Habiba Rabiu, Undergraduate

Background: concrete wall with white fence on top covered in vines and green. Foreground: Close up of Habiba smiling
Fig 1: a selfie of me (Habiba)

My name is Habiba, and I am currently working on an environmental geosciences B.A. degree at Fort Hays State University. I was born and raised in Norfolk, Virginia, USA, but now live in Kano, Nigeria, where my family is originally from. Other than science, I love traveling, baking, and writing, but my number one hobby is reading! I read all genres and as much as I can. 

As a budding scientist, I am interested in specializing in environmental science and earth sciences such as geology and hydrology. My passion for science lies where those two fields intersect: climate change, conservation, and sustainability. 

I love science because I love solving mysteries and discovering new ones. My love for science is one of the oldest, most ingrained parts of my identity: both of parents are biology professors and made science and education a huge part of my life from the very beginning. Everything from astronomy to botany to engineering was discussed in our household, and trips to botanical gardens and various science museums make up some of my fondest childhood memories. I was taught from a very young age to admire and reflect on the marvels of the universe and everything that inhabits it, and that instilled an enthusiasm in me that never waned. I chose to focus on earth and environmental sciences as a career path because I believe it is where I can learn the most and make positive, truly impactful contributions.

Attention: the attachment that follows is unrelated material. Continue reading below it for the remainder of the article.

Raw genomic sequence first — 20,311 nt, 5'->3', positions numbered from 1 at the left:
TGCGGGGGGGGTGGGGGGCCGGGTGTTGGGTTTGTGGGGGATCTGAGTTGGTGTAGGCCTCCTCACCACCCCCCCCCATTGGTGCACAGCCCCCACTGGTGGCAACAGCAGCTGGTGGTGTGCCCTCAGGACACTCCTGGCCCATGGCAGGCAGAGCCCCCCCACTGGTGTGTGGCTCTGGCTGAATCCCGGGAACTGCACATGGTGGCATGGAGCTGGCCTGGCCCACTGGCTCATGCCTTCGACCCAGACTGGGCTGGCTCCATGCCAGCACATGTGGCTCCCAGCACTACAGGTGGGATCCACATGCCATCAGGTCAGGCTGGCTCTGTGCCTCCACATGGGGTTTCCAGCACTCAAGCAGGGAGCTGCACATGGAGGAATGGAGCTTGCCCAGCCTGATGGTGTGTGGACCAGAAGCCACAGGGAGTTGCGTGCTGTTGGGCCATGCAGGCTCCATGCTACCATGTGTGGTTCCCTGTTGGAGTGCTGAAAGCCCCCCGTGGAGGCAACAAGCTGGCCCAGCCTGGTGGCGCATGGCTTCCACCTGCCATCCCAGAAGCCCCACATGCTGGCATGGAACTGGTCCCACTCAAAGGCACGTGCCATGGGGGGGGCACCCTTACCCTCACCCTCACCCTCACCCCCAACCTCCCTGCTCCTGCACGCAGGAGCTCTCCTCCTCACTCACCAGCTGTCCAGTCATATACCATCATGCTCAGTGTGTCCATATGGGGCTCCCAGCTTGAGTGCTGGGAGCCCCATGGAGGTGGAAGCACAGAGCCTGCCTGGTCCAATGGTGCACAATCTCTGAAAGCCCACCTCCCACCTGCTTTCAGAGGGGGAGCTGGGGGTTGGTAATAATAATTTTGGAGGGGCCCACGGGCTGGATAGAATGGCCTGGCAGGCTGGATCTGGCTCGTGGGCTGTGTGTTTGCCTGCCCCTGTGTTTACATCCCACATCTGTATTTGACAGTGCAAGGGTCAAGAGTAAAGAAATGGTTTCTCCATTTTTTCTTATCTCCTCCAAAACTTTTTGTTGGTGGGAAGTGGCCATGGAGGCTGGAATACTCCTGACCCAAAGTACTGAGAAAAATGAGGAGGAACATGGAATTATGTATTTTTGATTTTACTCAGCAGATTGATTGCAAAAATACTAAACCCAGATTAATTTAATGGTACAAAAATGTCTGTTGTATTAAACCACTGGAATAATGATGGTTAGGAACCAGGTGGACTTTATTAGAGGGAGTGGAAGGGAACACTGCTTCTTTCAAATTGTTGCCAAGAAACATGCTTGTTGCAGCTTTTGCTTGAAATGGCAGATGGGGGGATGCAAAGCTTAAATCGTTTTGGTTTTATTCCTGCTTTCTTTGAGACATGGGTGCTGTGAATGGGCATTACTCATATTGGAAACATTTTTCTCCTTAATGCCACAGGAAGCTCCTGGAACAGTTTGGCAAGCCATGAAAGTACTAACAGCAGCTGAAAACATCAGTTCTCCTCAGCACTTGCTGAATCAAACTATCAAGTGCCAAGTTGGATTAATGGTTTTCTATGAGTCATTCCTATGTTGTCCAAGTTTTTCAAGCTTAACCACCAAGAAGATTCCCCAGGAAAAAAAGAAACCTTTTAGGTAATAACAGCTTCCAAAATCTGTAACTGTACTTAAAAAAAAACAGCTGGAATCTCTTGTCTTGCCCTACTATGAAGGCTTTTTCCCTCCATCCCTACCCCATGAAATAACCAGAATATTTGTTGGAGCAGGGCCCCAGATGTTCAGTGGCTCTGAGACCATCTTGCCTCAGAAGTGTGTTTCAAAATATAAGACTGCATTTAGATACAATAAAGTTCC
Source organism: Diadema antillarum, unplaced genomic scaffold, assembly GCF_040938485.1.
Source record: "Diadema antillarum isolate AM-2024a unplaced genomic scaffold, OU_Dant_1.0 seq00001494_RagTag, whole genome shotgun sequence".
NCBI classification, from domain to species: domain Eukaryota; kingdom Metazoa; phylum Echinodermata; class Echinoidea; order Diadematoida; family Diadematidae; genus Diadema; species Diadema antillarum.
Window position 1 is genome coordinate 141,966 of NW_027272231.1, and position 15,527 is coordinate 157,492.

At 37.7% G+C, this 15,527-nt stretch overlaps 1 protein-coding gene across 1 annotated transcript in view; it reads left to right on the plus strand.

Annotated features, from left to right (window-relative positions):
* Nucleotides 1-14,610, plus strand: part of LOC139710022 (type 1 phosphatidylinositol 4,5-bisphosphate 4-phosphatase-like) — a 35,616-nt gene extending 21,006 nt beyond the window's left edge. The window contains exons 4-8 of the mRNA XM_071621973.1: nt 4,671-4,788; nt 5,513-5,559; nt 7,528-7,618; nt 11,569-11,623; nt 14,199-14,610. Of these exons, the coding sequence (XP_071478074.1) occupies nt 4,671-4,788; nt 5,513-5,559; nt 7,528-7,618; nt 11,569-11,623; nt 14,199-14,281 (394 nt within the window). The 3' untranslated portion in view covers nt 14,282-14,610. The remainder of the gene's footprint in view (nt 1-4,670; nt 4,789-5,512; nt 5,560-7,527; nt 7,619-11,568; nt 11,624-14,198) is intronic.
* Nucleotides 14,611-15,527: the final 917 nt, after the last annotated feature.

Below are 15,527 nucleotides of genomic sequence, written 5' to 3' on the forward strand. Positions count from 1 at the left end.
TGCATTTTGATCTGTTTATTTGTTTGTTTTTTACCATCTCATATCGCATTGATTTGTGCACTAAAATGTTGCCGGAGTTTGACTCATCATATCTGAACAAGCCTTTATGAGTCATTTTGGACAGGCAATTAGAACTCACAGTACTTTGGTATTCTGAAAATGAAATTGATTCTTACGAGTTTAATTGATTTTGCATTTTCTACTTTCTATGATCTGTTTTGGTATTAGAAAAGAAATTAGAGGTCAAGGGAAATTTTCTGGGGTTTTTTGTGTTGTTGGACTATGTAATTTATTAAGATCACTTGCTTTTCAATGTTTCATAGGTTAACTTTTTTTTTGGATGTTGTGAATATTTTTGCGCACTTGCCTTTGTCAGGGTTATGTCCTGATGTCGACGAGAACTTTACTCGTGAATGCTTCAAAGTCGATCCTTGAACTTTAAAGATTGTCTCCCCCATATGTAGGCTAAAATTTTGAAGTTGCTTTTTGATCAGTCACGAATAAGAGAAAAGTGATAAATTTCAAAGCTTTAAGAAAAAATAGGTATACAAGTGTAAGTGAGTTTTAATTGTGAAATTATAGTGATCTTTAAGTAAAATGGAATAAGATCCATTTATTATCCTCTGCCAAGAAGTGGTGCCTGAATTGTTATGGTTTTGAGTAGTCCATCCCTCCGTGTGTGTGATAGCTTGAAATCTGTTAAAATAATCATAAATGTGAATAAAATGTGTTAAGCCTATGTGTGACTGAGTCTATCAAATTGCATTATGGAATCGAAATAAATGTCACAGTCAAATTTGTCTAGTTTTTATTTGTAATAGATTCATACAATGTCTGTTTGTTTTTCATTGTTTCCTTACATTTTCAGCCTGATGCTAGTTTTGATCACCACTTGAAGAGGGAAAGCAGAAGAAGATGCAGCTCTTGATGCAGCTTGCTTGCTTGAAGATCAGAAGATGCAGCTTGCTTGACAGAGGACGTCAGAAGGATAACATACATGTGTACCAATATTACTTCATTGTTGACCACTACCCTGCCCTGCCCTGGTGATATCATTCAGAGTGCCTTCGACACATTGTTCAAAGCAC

background: slightly blurred desert landscape. Foreground: Habiba with hand on forehead blocking sun
Fig. 2: a visit to the Gano Dawakin Kudu quarry in Kano, Nigeria

My goal as a scientist is ultimately to learn as much as possible and share my knowledge with others. In my corner of the world, climate change and the exploitation of natural resources has left serious effects on the lives and livelihoods of the people here. I hope to do some work involving community outreach that will inform the public about the environment and educate them about what they can do to help preserve it. All over the world, more effort is needed to unite everyone in the goal of protecting and appreciating our planet, and I could not be more eager or ready to be a part of that!